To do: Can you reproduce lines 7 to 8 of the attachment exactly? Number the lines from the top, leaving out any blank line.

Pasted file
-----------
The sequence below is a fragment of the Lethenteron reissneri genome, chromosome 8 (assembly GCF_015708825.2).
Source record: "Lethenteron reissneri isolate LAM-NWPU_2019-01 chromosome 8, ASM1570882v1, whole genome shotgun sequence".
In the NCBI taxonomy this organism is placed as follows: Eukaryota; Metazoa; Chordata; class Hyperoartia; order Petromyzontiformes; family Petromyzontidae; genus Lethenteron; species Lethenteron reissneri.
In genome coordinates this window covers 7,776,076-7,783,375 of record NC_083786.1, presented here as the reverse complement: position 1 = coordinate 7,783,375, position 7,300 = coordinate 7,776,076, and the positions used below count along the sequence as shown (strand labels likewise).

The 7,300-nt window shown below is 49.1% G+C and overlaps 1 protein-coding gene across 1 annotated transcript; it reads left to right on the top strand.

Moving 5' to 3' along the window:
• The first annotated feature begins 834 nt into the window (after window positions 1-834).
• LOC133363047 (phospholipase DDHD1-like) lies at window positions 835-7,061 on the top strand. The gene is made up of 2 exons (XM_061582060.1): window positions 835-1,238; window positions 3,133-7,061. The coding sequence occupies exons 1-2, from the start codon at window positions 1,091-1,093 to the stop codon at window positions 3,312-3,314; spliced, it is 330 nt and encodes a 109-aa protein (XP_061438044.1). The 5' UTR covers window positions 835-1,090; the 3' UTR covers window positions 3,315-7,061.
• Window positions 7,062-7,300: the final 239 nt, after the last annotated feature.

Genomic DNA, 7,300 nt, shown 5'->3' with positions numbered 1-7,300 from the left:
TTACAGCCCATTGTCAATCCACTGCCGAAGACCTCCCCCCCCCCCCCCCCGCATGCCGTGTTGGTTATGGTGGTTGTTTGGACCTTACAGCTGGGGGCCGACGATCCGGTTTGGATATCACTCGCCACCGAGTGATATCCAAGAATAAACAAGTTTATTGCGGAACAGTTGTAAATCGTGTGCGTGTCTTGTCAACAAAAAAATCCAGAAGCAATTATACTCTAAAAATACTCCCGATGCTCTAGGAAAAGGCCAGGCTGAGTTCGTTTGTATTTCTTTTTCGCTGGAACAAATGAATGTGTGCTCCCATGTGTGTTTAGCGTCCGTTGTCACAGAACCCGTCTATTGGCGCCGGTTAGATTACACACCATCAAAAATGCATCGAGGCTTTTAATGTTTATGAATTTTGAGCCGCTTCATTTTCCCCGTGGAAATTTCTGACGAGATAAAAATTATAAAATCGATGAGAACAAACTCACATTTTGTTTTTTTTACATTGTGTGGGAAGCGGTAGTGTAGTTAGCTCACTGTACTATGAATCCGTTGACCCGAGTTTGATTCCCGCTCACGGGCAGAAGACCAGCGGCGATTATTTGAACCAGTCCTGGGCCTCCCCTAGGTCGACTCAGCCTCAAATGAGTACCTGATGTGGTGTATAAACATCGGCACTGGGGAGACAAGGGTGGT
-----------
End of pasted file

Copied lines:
• The first annotated feature begins 834 nt into the window (after window positions 1-834).
• LOC133363047 (phospholipase DDHD1-like) lies at window positions 835-7,061 on the top strand. The gene is made up of 2 exons (XM_061582060.1): window positions 835-1,238; window positions 3,133-7,061. The coding sequence occupies exons 1-2, from the start codon at window positions 1,091-1,093 to the stop codon at window positions 3,312-3,314; spliced, it is 330 nt and encodes a 109-aa protein (XP_061438044.1). The 5' UTR covers window positions 835-1,090; the 3' UTR covers window positions 3,315-7,061.